One of the things I hate about the winter is being cooped up indoors because the weather outside is so shitty. Or maybe you want to get out and get together with friends, but someone always has a cold. Trust me, just get outside anyway unless you have some horrible communicable illness that might classify you as a public health hazard. (If you just have a cold, get out — but cough into the crook of your elbow, please!) Go for a walk, to the library, a museum, a local park, go out to eat… just get out!
8. Maybe even get out of town
I’m not going to suggest that you beat the winter blues by going on vacation to, like, Hawaii. Duh, going to Hawaii would be helpful but it’s not economically feasible for everyone. However, sometimes just a minor change of scenery can be helpful during the winter months. For example, I live in NYC. And there’s a world of difference between the dirty dog-pee snow on the curbs, and the sparkling wonderland of upstate New York, just a mere hour and a half away.
9. Hydrate inside and out
It can be such a downer to have dry, scaly, cracked, sometimes even bleeding skin. An ashy complexion, suddenly wrinkly hands — yup, that sucks! Choose your favorite moisturizer or hydrating oil and slather it on. Don’t forget to drink water, too — that helps keep you hydrated inside and out.
10. Hone your hair health
Eating healthy is part of your everyday wellness routine, 365 days a year (possibly with the exception of a Halloween candy binge during the week of October 31 through November 7). But also keep in mind that there are foods you can eat to strengthen your hair and nails (which may be especially in need during the harsh weather), and you can pamper your locks with products that smooth and soften dry and damaged hair.
11. Embrace the winter mani
It’s not about the polish or the nail art (although winter manicures are lots of fun), it’s about keeping your nails healthy. Dry, split nails and ragged cuticles are a typical problem during the winter months. Eat healthy (see above), moisturize, and steer clear of harsh chemicals and treatments.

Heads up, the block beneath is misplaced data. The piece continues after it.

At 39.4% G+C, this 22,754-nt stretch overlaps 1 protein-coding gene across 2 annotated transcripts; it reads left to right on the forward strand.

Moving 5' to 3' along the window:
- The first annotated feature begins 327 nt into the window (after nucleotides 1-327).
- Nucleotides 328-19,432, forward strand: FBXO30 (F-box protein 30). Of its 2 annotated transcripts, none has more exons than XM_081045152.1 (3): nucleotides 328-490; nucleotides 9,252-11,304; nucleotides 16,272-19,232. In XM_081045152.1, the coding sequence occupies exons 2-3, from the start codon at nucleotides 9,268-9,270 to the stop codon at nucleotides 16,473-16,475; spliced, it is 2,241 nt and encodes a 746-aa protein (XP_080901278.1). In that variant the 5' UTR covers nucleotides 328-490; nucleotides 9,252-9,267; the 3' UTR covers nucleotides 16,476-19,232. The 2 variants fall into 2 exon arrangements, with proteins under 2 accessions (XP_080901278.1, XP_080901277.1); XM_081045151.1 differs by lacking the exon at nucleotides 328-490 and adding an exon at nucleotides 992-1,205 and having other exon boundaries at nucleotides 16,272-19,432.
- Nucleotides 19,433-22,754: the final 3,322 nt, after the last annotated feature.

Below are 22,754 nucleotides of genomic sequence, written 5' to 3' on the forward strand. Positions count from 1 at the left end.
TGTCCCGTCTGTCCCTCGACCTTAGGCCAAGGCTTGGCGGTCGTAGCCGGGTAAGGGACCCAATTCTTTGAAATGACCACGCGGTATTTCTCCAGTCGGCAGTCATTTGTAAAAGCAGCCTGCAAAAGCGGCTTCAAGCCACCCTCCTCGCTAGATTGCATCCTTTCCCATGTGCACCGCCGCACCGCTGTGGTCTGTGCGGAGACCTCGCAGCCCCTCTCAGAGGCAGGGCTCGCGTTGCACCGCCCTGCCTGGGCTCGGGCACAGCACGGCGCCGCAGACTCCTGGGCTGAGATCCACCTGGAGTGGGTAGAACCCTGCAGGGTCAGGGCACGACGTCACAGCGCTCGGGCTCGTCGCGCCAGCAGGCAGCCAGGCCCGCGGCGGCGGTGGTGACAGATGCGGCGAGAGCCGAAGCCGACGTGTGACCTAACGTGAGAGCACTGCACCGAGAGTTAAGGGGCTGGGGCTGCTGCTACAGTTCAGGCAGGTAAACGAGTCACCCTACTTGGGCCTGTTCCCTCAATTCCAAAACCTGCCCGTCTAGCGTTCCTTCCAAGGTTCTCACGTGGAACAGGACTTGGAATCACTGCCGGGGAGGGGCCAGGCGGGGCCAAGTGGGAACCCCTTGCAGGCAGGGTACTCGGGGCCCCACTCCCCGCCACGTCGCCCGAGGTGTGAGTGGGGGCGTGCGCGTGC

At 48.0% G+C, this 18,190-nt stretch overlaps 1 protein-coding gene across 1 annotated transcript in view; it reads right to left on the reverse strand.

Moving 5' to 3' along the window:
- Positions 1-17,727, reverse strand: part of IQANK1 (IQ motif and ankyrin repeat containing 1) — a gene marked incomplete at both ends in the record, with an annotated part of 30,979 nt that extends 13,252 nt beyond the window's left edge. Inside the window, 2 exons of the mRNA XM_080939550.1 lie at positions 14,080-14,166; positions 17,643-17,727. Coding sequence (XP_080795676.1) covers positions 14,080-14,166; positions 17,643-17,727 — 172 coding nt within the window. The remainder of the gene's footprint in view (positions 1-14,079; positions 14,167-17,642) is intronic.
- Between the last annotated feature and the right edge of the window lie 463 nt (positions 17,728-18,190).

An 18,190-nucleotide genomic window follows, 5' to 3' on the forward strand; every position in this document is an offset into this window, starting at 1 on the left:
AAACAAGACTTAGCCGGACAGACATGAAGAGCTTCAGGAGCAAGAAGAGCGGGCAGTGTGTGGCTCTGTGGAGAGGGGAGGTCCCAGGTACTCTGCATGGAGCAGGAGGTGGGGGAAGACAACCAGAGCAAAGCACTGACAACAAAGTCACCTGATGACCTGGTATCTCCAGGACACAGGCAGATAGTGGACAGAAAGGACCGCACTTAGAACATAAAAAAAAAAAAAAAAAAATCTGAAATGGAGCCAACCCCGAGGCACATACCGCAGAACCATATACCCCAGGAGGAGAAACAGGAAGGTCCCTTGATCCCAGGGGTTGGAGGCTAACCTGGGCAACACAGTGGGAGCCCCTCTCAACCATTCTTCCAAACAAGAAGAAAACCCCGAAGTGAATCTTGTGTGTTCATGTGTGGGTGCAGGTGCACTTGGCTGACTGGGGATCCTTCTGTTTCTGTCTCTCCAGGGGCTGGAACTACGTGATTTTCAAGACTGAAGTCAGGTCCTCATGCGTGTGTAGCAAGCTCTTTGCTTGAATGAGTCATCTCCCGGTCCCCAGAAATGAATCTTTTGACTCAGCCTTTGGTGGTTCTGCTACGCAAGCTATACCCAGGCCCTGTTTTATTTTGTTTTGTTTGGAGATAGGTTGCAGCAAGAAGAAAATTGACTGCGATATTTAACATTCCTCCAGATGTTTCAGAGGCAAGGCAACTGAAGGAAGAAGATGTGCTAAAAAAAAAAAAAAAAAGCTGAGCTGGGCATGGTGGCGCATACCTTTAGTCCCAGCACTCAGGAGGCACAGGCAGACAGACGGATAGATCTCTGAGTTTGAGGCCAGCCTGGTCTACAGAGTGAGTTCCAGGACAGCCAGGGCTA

12. Rock your cutest winter wear
I’m sorry if this seems trifling, but one of the fun parts of winter is bundling up in your cutest cold-weather duds. For me, that’s a fair isle sweater, skinny jeans, and duck boots — not to mention my coziest hat, scarf, and gloves combo. Enjoy your fave winter wear (and if you don’t have any, it’s time to go shopping!).
13. Do your happy things
I saved this one for last because it’s very important. We all have activities, projects, approaches, etc. that make us feel better when we’re blue. Everyone has their own happy thing. Maybe it’s baking brownies (and eating them), knitting, watching a chick flick (or a bloody horror movie, or a Lisbeth Salander joint), going for a mani/pedi, taking a yoga class, jogging, reading a trashy novel (or literary fiction)… and so on. Remember your happy things. Write them down if you need to so that you can refer to them easily when you’re feeling down.
And don’t forget that winter will pass, bringing summer with it (cue article by me on how to deal with the summer heat and choosing the best sunscreen). As John Steinbeck wrote, “What good is the warmth of summer, without the cold of winter to give it sweetness.”
Images via pexels.com
Comment: What’s your fave tip for beating the winter blues?